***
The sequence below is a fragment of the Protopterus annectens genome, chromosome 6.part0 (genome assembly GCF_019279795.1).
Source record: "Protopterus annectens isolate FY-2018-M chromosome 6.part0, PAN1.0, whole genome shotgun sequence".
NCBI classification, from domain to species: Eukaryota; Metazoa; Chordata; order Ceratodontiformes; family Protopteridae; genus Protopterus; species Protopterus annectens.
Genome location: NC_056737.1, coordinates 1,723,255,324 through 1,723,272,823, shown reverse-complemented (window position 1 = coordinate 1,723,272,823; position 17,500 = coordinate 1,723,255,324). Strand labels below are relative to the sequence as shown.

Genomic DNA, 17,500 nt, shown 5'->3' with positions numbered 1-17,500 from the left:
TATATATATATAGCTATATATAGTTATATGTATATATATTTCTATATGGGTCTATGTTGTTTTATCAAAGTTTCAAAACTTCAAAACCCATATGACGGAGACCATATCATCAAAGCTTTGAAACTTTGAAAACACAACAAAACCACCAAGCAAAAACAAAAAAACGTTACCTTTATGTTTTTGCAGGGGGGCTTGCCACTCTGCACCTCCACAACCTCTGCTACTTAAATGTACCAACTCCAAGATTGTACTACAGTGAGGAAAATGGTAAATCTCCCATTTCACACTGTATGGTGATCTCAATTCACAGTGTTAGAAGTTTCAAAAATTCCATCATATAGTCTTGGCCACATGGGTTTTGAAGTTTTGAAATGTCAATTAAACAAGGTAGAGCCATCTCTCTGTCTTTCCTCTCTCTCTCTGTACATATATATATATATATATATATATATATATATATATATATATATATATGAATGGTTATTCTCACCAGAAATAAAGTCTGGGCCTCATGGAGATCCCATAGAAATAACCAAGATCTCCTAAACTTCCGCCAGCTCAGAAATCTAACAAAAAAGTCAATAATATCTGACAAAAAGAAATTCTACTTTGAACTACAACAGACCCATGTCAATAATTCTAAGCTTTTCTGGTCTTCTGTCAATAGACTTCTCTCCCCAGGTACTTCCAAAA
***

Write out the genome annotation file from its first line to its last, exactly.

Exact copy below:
The sequence below is a fragment of the Protopterus annectens genome, chromosome 6.part0 (genome assembly GCF_019279795.1).
Source record: "Protopterus annectens isolate FY-2018-M chromosome 6.part0, PAN1.0, whole genome shotgun sequence".
NCBI classification, from domain to species: Eukaryota; Metazoa; Chordata; order Ceratodontiformes; family Protopteridae; genus Protopterus; species Protopterus annectens.
Genome location: NC_056737.1, coordinates 1,723,255,324 through 1,723,272,823, shown reverse-complemented (window position 1 = coordinate 1,723,272,823; position 17,500 = coordinate 1,723,255,324). Strand labels below are relative to the sequence as shown.

Genomic DNA, 17,500 nt, shown 5'->3' with positions numbered 1-17,500 from the left:
TATATATATATAGCTATATATAGTTATATGTATATATATTTCTATATGGGTCTATGTTGTTTTATCAAAGTTTCAAAACTTCAAAACCCATATGACGGAGACCATATCATCAAAGCTTTGAAACTTTGAAAACACAACAAAACCACCAAGCAAAAACAAAAAAACGTTACCTTTATGTTTTTGCAGGGGGGCTTGCCACTCTGCACCTCCACAACCTCTGCTACTTAAATGTACCAACTCCAAGATTGTACTACAGTGAGGAAAATGGTAAATCTCCCATTTCACACTGTATGGTGATCTCAATTCACAGTGTTAGAAGTTTCAAAAATTCCATCATATAGTCTTGGCCACATGGGTTTTGAAGTTTTGAAATGTCAATTAAACAAGGTAGAGCCATCTCTCTGTCTTTCCTCTCTCTCTCTGTACATATATATATATATATATATATATATATATATATATATATATATATATGAATGGTTATTCTCACCAGAAATAAAGTCTGGGCCTCATGGAGATCCCATAGAAATAACCAAGATCTCCTAAACTTCCGCCAGCTCAGAAATCTAACAAAAAAGTCAATAATATCTGACAAAAAGAAATTCTACTTTGAACTACAACAGACCCATGTCAATAATTCTAAGCTTTTCTGGTCTTCTGTCAATAGACTTCTCTCCCCAGGTACTTCCAAAA